> Should we add div to the document before iframe to the div?

Yes.

(In reply to Vacation Dec 19 to Jan 1 from comment #16)
> > because it breaks the spec:
> 
> The real question here is what the DOM mutations look like. That is, given
> this markup:
> 
>   <body><div><iframe></div></body>
> 
> does the parser insert the div into the body and then the iframe into the
> div,

Yes.

> or does it insert the iframe into the div and then the div into the
> body? 

No.

> And if the parsing spec allows either one, should the page be able to
> tell the two apart via mutation observers on the body?

The parsing spec only allows the first case, AFAIK.
Flags: needinfo?(hsivonen)
(In reply to Henri Sivonen (:hsivonen) from comment #17) 
> document.written nodes are parser-inserted nodes. I thought
> MutationObservers were supposed to exclude parser-performed insertions since
> the beginning of the MutationObserver idea was introduced. Did that change
> along the way?
Mutation Events aren't dispatched, but MutationObserver should work just fine.


> > Should we add div to the document before iframe to the div?
> 
> Yes.
...so this bug is that we don't notify about iframe being added to the DOM tree.
(In reply to Olli Pettay [:smaug] from comment #18)
> ...so this bug is that we don't notify about iframe being added to the DOM
> tree.

Back when I wrote the notification code (before MutationObserver existed), I tried very carefully to avoid over-notification and to do the minimal amount of notification that our layout code required. Does the MutationObserver code expect different notification semantics than layout code? Why?
I don't know about "layout code", but there should be no over-notification. The difference between MutationObserver and Mutation Events is described here:
https://hacks.mozilla.org/2012/05/dom-mutationobserver-reacting-to-dom-changes-without-killing-browser-performance/

"The key advantage to this new specification over the deprecated DOM Mutation Events spec is one of efficiency. If you are observing a node for changes, your callback will not be fired until the DOM has finished changing. When the callback is triggered, it is supplied a list of the changes to the DOM, which you can then loop through and choose to react to."

"If you play with the live example, you’ll notice some quirks in behaviour, in particular that the callback is triggered when you press enter in each li, in particular when the user action results in a node being added or removed from the DOM. This is an important distinction to be made from other techniques such as binding events to key presses or more common events like ‘click’. MutationObservers work differently from these techniques because they are triggered by changes in the DOM itself, not by events generated either via JS or user interaction."
Attached patch wip 1 (obsolete) — Splinter Review
https://tbpl.mozilla.org/?tree=Try&rev=93f422835b9e

notify always, and keep the parent alive when adding a child.
WIP patch, but at least locally feels ok.
But let's see what talos tells us.
Attachment #8376459 - Flags: feedback?(hsivonen)
Looks like some failures from the test for bug Bug 650493.
I guess I want to use nodeutils explicitly and not notify.
talos doesn't show any tp regressions, at least on osx and linux. win is still running.
I'm very worried about performance here. We should make sure that adding a mutationobserver on the documentElement doesn't slow down pageload meaningfully, even for large documents. We should expect things like addons to add mutationobservers, and of course pages might add observers themselves.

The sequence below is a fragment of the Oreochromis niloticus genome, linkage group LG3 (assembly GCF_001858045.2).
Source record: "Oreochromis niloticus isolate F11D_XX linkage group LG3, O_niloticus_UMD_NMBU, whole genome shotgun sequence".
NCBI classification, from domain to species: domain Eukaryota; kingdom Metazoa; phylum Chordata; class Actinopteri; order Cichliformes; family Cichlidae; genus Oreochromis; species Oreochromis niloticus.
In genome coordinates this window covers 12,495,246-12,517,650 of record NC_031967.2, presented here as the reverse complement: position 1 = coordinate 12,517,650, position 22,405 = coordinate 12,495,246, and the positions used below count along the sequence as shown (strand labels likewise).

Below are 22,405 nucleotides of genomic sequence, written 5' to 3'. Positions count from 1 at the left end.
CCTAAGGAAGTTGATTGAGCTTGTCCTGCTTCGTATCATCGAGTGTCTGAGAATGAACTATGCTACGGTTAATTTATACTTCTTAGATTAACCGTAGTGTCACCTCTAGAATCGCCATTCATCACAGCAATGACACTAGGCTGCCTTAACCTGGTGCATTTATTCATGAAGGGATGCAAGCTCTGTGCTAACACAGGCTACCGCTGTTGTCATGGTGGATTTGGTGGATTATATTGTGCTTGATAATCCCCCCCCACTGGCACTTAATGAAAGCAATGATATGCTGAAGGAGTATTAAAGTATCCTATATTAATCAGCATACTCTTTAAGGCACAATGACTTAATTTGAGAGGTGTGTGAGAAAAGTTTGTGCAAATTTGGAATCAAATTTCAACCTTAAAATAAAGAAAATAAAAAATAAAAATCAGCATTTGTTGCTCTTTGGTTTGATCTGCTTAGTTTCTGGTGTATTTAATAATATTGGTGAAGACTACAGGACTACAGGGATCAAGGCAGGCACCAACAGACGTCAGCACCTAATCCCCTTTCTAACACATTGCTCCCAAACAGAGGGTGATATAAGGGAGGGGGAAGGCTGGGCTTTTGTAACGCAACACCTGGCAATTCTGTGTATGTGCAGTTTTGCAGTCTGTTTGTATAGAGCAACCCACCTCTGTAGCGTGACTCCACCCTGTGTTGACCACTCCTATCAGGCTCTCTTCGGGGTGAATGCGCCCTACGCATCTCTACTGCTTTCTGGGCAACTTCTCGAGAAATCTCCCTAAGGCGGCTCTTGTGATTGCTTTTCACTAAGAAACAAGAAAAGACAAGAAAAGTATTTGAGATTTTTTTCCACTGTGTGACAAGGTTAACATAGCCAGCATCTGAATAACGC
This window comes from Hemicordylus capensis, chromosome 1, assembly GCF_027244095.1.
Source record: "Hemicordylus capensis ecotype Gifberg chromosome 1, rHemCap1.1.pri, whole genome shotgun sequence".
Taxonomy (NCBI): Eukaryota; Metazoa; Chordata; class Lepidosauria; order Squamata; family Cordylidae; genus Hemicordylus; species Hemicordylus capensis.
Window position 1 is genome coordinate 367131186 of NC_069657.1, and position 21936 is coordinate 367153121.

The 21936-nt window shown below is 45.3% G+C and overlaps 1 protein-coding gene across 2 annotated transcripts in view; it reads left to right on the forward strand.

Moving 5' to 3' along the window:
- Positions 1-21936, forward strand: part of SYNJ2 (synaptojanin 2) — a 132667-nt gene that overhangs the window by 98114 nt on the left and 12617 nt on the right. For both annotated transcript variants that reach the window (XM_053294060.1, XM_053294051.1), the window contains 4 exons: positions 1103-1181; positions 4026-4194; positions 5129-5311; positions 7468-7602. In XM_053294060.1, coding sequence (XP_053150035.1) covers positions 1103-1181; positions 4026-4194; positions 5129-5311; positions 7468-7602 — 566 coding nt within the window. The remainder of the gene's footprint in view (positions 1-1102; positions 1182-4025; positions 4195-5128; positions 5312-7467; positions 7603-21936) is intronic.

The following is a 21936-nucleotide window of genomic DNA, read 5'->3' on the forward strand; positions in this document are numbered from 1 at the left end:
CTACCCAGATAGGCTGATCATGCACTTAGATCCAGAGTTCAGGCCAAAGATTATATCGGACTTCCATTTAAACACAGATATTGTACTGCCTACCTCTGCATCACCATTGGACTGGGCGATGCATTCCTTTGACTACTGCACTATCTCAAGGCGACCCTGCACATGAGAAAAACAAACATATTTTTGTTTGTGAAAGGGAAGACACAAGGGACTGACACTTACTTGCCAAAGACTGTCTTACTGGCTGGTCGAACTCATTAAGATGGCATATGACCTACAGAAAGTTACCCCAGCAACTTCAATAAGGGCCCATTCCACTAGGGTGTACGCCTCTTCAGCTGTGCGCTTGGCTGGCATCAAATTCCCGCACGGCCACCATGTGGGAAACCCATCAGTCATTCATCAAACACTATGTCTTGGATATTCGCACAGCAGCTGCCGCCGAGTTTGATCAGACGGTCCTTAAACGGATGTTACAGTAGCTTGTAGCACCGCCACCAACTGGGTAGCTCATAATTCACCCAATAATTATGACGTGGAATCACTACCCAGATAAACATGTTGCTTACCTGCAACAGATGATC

So far I haven't found any case where the approach would slow down page load if there are no DOM MutationObservers.
Loading mxr'ed nsCSSFrameConstructor.cpp with a MutationObserver observing all the changes
slows down page load ~10%, which is very much acceptable. Also, based on profiles, I could quite
easily get that down to 5%, I think (better nsTArray usage, less Addref/Release etc).

(HTML spec wasn't a good testcase, since all the time is taken in layout.)
Comment on attachment 8376459 [details] [diff] [review]
wip 1

(clearing feedback? since I have a new patch coming.)
Attachment #8376459 - Flags: feedback?(hsivonen)
Attached patch patch v1 (obsolete) — Splinter Review
This passes on try.
Looks like we had a bit buggy <output> handling (and the spec is super odd when handling <output>'s content).

I need to write still some tests and go through DoneAddingChildren usage, since
it seems to be quite error prone.
Attachment #8376459 - Attachment is obsolete: true
Attachment #8378262 - Flags: feedback?(hsivonen)
Attached patch v2Splinter Review
Safer DoneAddingChildren. It is a bit ugly, but I don't see anything in parser
to explicitly force the right ordering.

Some tests coming https://tbpl.mozilla.org/?tree=Try&rev=d303888ef78f
Assignee: nobody → bugs
Attachment #8378262 - Attachment is obsolete: true
Status: UNCONFIRMED → ASSIGNED
Ever confirmed: true
Attachment #8378262 - Flags: feedback?(hsivonen)
Attachment #8378425 - Flags: review?(hsivonen)
Attached patch some testsSplinter Review
https://tbpl.mozilla.org/?tree=Try&rev=01bfaa28be04

Rather basic tests, but at least Blink gives the same behavior.
Note, characterData changes can depend on implementation and on network packets and what not.
Attachment #8379225 - Flags: review?(hsivonen)
Comment on attachment 8378425 [details] [diff] [review]
v2

>-  if (aName == nsHtml5Atoms::title) {
>-    nsHtml5TreeOperation* treeOp = mOpQueue.AppendElement();
>-    NS_ASSERTION(treeOp, "Tree op allocation failed.");
>-    treeOp->Init(eTreeOpDoneAddingChildren, aElement);
>-    return;
>-  }
>   if (aName == nsHtml5Atoms::style || (aNamespace == kNameSpaceID_XHTML && aName == nsHtml5Atoms::link)) {